11. Guy Atkins

    It’s interesting that the Hammacher Schlemmer dealer has sloppy copywriting too. Their Elite Satellit HD description includes the phrase “Its built-in horizontal antenna rotates 360° for precise AM reception…”.
    This is clearly lifted from their description of the Grundig Satellit 750, which they also sell.

    I see no indication so far that this receiver has a ferrite rod antenna for AM reception. In fact, the manual explicitly mentions the whip antenna on AM: “The Elite Satellit is equipped with an internal telescopic antenna which should provide excellent reception on the SW, AM, and FM broadcast bands.”

    That said, the E1 and E1XM have sensitive AM reception from the whip antenna, but the whip is of course omni-directional and cannot be used for nulling signals– nor local noise sources. A good, directional ferrite antenna is much preferred in my opinion. I worked around this omission by using Wellbrook loops and the C. Crane Twin-Coil Ferrite antenna.

  12. Bill Kennedy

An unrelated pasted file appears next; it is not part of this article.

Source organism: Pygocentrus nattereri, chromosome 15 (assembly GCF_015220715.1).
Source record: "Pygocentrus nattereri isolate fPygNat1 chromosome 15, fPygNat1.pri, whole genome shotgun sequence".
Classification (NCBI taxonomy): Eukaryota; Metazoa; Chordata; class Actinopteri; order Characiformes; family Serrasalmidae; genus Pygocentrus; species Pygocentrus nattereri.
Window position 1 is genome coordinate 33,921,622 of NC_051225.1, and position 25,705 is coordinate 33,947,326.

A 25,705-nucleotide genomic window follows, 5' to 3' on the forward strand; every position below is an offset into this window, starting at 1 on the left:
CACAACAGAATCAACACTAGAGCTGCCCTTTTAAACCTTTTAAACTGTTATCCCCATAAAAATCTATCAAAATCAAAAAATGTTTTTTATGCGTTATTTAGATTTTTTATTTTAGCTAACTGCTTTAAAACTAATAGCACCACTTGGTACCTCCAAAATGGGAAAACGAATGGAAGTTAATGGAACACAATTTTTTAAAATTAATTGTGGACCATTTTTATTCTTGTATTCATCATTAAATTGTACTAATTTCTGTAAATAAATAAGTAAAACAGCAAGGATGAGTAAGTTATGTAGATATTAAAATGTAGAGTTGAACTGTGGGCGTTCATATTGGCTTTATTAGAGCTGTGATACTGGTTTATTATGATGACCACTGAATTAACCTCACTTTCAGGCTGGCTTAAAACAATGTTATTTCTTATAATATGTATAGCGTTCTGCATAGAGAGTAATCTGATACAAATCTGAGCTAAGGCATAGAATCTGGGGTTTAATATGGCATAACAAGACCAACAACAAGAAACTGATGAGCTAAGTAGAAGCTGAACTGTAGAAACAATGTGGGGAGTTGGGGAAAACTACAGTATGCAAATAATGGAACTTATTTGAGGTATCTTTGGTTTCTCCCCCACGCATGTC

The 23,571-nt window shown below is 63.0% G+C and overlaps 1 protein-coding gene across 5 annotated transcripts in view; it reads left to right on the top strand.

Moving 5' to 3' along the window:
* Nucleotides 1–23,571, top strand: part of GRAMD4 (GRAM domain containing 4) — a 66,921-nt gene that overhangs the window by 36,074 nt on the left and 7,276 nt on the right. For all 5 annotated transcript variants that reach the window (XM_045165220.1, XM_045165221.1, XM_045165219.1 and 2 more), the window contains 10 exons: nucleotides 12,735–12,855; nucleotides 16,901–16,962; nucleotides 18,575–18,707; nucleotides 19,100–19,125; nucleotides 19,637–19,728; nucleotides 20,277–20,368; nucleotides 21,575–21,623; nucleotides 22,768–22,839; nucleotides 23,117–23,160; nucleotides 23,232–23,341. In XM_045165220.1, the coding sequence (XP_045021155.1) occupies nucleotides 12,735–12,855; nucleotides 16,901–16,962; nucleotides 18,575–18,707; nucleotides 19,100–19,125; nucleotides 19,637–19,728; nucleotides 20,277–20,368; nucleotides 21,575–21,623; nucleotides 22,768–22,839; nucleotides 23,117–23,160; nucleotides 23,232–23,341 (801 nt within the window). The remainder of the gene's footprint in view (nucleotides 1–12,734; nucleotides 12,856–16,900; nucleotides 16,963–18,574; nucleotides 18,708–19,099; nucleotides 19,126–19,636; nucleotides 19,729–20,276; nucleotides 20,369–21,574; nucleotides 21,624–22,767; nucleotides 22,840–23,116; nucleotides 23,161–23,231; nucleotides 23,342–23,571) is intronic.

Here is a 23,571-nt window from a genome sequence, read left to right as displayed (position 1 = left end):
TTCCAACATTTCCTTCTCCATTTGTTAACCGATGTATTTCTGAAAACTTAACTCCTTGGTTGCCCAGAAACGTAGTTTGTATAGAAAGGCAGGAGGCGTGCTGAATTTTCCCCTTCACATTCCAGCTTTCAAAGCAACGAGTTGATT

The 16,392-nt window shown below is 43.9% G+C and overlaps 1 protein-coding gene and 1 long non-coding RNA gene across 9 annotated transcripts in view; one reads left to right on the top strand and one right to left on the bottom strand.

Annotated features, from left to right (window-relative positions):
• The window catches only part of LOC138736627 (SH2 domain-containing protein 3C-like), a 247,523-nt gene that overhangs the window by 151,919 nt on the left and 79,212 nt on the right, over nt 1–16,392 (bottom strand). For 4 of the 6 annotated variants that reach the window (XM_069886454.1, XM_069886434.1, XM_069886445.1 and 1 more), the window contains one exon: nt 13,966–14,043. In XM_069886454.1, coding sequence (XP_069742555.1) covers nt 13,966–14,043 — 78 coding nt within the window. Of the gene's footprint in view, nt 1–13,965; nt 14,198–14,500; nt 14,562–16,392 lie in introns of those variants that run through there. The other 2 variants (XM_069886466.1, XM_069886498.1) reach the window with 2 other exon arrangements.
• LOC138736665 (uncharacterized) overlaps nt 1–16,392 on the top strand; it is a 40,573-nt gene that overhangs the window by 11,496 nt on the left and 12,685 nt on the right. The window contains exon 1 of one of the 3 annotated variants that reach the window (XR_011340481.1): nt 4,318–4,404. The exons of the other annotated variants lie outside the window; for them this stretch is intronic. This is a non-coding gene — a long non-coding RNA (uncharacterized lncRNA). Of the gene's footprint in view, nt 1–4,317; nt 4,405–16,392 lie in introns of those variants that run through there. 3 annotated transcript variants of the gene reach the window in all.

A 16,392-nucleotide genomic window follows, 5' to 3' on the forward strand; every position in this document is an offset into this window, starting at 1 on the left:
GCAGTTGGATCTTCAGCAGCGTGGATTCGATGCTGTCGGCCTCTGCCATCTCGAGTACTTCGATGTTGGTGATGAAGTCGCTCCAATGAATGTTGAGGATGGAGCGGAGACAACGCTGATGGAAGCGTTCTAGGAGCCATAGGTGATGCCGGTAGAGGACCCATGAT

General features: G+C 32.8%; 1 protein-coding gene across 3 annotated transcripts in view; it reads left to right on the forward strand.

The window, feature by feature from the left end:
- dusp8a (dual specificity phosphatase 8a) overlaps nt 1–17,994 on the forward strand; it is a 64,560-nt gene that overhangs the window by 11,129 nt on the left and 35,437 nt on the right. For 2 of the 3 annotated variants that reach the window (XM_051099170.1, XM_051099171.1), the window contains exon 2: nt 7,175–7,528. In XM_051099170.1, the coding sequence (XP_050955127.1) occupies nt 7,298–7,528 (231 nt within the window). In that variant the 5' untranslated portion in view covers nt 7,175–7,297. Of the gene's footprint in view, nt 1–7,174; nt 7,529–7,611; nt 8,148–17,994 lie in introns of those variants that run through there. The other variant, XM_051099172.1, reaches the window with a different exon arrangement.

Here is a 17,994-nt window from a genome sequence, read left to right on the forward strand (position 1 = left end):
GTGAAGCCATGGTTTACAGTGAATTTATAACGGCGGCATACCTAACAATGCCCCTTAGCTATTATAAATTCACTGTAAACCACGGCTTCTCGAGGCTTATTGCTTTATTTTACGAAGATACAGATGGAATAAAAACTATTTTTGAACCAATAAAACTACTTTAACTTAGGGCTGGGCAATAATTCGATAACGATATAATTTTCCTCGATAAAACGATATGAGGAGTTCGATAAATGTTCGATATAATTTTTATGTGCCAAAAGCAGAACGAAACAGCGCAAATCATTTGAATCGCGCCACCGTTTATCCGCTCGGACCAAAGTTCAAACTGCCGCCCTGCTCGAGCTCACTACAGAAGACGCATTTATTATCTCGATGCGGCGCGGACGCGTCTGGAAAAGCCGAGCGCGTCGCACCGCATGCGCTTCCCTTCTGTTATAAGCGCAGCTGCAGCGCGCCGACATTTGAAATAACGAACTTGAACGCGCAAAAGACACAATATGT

I’ll sit back and wait for the reviews of early adopters. I want to know if there is $600 worth of performance in the box. Back in the heyday of good SWL, good sensitivity was important enough but not all that difficult to achieve. Selectivity (filters!) were King as anyone who ever spun the dial at night from 49M and below can attest to. Today we have sensitive receivers with digital filters but the conditions requiring great selectivity are rare on the international broadcast bands these days. “Good” selectivity is still relatively important but not as crucial, IMO. Back in the day when when shopping for shortwave receivers , you knew where that extra money went when you took it home and sat down for your first DX session. I was an early adopter of a “Belka” and remain well pleased with it and the price to performance ratio. The E1 will have a steep hill to climb in price/performance. Let’s all hope it’s a winner. Anyway, I’ll anxiously await the report from the first to “take it around the pattern.”